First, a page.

Clock is ticking for those looking to sign up for a higher pension

On The Money: If you’ve worked in the UK, you have one last chance to fill up to 11 years of gaps in your national insurance record

Who doesn’t want a bigger pension? That’s been the impetus behind a surge in applications for the British department of work and pensions in recent weeks.

But why should that matter to readers of an Irish personal finance newsletter?

Many of those affected are Irish unsurprisingly. Hundreds of thousands of Irish people have worked in the UK for some of their lives. They may have moved back home since, or further afield but they had made contributions towards a state pension entitlement in the UK through their national insurance (NI) contributions while living there.

The issue is that a deadline is looming, specifically a deadline allowing people to pay money to plug gaps in their NI record that can help increase the pension they might expect to receive.


Like all these things, everyone leaves it to the last minute. These transitional arrangements have been in place since the new pension came into being in 2016 but people either did not know about it or, as with so many things pension-related, they just put off dealing with it until “some time in the future”.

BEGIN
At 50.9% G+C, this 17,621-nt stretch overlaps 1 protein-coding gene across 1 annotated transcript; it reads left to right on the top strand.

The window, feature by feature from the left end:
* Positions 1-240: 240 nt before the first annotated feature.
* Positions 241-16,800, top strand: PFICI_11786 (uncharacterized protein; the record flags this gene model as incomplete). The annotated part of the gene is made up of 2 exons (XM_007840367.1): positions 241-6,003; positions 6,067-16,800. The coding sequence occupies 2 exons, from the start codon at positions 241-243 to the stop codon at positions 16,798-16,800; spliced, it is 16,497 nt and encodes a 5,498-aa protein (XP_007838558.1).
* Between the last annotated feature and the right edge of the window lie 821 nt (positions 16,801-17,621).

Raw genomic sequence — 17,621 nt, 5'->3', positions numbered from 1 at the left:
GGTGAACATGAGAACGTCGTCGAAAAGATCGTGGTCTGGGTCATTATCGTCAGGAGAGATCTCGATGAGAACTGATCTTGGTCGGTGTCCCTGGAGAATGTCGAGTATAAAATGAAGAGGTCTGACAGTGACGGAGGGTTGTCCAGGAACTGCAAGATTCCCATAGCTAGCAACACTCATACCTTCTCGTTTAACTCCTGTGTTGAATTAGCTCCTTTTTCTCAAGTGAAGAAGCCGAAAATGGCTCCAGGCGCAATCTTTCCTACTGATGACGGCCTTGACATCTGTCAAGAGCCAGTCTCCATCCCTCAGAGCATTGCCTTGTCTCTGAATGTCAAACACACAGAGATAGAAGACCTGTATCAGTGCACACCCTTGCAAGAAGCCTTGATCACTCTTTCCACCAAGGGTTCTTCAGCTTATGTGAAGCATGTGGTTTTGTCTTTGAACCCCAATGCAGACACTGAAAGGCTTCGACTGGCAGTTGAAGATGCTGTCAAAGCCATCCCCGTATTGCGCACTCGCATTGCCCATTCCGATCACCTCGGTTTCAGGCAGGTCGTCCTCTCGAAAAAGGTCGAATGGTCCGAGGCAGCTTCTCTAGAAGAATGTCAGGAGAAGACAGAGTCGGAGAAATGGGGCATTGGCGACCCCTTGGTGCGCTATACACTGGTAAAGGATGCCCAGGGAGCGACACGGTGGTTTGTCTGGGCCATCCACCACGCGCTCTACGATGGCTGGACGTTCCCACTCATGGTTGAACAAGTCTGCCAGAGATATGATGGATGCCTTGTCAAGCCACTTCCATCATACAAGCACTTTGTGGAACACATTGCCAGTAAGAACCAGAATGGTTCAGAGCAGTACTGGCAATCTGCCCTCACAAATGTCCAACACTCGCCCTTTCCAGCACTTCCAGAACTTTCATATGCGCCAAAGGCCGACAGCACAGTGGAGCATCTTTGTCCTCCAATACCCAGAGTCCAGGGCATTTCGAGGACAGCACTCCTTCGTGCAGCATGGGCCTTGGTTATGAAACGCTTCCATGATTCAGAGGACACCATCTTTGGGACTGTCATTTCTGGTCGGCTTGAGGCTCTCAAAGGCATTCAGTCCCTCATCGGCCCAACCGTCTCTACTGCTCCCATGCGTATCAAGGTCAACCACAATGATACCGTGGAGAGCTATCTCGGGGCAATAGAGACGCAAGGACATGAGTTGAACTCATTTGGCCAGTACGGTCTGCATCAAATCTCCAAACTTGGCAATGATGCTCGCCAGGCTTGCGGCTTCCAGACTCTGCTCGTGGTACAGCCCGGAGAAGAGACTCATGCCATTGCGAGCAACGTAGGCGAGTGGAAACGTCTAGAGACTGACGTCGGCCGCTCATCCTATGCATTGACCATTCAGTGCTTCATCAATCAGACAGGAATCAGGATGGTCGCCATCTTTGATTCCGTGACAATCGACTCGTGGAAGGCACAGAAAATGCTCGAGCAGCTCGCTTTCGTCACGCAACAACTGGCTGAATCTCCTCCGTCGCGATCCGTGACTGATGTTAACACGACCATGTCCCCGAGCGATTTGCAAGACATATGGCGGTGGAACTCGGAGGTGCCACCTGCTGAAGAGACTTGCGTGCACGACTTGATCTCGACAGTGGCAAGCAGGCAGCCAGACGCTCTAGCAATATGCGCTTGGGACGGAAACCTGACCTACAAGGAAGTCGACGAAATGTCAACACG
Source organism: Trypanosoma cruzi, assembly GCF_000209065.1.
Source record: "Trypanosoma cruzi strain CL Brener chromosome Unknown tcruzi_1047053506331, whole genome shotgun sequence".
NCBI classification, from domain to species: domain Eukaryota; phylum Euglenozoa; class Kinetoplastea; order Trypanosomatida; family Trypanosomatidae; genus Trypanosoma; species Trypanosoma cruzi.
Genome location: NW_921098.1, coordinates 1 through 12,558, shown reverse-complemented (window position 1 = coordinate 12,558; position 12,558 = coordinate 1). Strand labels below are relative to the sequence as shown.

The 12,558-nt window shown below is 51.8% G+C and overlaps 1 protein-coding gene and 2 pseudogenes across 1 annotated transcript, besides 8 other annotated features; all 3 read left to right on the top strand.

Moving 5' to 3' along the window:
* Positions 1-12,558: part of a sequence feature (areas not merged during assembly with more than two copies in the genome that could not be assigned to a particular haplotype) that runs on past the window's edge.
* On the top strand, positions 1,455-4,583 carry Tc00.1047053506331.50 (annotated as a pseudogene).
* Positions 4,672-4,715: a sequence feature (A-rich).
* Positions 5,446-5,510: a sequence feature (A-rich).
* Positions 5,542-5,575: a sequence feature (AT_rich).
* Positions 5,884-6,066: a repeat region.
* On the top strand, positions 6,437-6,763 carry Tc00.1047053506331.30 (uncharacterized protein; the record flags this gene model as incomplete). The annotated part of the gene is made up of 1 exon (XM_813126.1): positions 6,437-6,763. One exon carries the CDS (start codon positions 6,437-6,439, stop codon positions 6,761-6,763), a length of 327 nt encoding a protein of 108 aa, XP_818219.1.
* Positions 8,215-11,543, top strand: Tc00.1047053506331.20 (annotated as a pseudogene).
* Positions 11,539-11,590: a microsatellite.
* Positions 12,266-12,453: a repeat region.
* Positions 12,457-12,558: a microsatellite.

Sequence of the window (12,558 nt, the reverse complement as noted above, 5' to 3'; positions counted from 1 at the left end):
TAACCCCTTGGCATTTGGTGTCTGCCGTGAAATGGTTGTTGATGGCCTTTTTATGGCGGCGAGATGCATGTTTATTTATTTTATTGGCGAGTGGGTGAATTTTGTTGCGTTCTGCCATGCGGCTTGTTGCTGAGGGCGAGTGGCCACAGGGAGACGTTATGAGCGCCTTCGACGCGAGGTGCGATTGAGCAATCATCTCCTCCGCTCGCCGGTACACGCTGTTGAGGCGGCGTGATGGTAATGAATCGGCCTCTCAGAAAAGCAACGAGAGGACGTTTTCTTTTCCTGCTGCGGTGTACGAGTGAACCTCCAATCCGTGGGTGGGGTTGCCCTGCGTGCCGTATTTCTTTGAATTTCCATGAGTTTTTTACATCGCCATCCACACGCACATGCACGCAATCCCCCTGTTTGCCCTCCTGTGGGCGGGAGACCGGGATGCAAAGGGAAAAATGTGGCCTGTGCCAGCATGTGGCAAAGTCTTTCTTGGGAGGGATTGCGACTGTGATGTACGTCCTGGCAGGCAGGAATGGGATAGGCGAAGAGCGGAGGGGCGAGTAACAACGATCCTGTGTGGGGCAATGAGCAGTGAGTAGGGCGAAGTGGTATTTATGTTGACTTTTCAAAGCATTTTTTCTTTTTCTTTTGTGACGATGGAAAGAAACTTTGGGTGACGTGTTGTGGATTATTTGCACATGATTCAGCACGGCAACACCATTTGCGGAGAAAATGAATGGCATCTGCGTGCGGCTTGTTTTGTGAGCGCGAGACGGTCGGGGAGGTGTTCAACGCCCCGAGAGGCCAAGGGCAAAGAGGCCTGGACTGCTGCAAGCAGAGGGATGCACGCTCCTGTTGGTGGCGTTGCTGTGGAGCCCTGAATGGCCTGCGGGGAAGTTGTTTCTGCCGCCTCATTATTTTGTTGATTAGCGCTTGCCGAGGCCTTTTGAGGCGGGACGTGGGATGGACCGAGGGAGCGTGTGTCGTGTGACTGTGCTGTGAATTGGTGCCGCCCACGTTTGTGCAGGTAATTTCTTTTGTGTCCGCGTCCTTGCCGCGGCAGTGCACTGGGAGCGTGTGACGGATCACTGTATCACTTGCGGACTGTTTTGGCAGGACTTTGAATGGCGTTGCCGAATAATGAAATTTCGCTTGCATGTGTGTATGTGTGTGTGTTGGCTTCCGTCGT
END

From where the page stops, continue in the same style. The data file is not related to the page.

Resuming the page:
Well “some time” has arrived and the department of work and pensions in the UK has been overwhelmed as people rushed to get their affairs in order before a deadline that was looming in just four weeks – April 5th.

The good news for anyone yet to get started is that the UK government announced earlier this week that it would extend that deadline, but not by much. Anyone who worked in the UK, feels they might benefit from buying back some extra years of NI and has the money to realistically consider it has until July 31st to get things sorted.

There have been a few iterations of the state pension in Britain. The most recent of these was introduced in 2016 – called the New State Pension. Before this there was a twin track system of a basic state pension and an additional pension. Both were related to your NI contributions but the additional pension was also tied to your earnings and could be affected by your access to certain state welfare supports.

At the time, it was possible to contract out of this element of the state pension and many did so, generally putting the additional NI contributions they would have paid towards an occupational or private pension.

Post 2016, there is now only one state pension but many people would be eligible only for a lower weekly pension payment. There could be all sorts of reasons for this – taking a career break or even just changing jobs with a few weeks between one and the other. Or you might have been caring for a child or older family member, or maybe just been out of the country. You might even have missed out because your earnings were below a certain threshold for a time.

The new pension also requires 35 years of NI contributions from people entering the workforce after that date where the previous state pension in its latter years required only 30 years of contributions.